HAZARD—Almost one and a half years after the triple-shooting murder, a Perry County man has been sentenced to life in prison with no chance of parole.
Dalton Stidham, 22, of Hazard, was indicted last year on three counts of murder for the shooting deaths of Caitlin Cornett, Jackie Cornett, and Taylor Cornett, in the parking lot of the First Federal Center at HCTC in Hazard during a custody exchange in January. Caitlin and Jackie Cornett were pronounced dead at the scene; 12-year-old Taylor Cornett died at the University of Kentucky medical center the following day.
Stidham was originally entered into a not guilty plea by the court after refusing to enter into a plea himself. His attorney, Will Collins, with the Perry County Public Defender’s Office, explained at that time that this would allow for more time for evidence to be gathered in the case.
Perry County Commonwealth’s Attorney John Hansen filed a motion in March 2013 to seek the death penalty in the case. Earlier this year, Hansen put a different offer on the table for Stidham—three life sentences to be served consecutively, with no chance of parole.
Stidham accepted the plea deal, and on Thursday afternoon was sentenced in Perry County Circuit Court by Judge William Engle to life in prison with no chance of parole.
While Judge Engle said he did not want to say anymore about the proceedings than he had in court, he said he sentenced Stidham in accordance with the plea deal set forth by the Commonwealth’s Attorney.
Family members of the victims of the shooting were given an opportunity to speak to the court and to Stidham before his sentence was handed down.
Missy Cornett, wife of Jackie Cornett and mother to Taylor Cornett, had one resounding question for Stidham, who chose not to speak at the sentencing—why?
“What do you say to the person who took your world,” Cornett said in court on Thursday. “Why did you have to take my family, Dalton? Why is such a big question, and I wish he was man enough to speak up and tell me why.”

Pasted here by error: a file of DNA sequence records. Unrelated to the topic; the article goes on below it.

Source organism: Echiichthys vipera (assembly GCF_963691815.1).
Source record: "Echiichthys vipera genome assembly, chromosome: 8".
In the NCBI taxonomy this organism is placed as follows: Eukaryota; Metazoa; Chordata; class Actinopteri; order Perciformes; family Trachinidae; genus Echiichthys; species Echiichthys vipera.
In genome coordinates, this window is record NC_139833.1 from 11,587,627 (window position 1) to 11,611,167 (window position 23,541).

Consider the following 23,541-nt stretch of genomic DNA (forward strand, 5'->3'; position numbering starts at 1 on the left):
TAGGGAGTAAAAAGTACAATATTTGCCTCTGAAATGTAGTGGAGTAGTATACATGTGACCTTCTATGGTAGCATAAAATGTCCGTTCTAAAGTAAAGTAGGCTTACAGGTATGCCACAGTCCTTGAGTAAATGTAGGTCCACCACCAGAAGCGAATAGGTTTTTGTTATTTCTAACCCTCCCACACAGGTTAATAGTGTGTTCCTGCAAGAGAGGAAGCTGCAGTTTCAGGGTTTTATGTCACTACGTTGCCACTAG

Cornett went on to say that she was glad this ordeal would finally be over for her family since there would be no chance for a drawn out appeals process, and that real healing could start.
“You took my past, my present, and I’ll be damned if you take the rest of my family’s future,” she said.
The Herald reported last month that Hansen said dropping the death penalty for the life sentences had nothing to do with the defendant, but everything to do with the Cornett family.
“They (the family) are at peace with the decision. I would have liked to have seen the death penalty, but I know what happens once the death penalty is granted. I know what happens when the death penalty is overturned, which more than likely it is,” Hansen said.
Hansen went onto say that the Cornett family has suffered enough since the shooting, and he did not think it was right to put them through anymore unnecessary strife.
“If a death penalty decision is overturned for any reason, which they frequently are, that kind of takes away from the family. It’s as if something is taken away. I have the discretion to take it to the death penalty or not, but it’s also my discretion to determine how much more emotional turmoil I need to put this family through,” Hansen said.
Hansen said in court on Thursday that the Commonwealth did not want to put the Cornett family through any more grief, especially not a possible 15-20 year appeals process with the death penalty.
“This decision is made with the fact that this family has already been through enough,” he said. “They’ve had enough taken away from them.”
Amelia Holliday can be reached at 606-436-5771, or on Twitter @HazardHerald.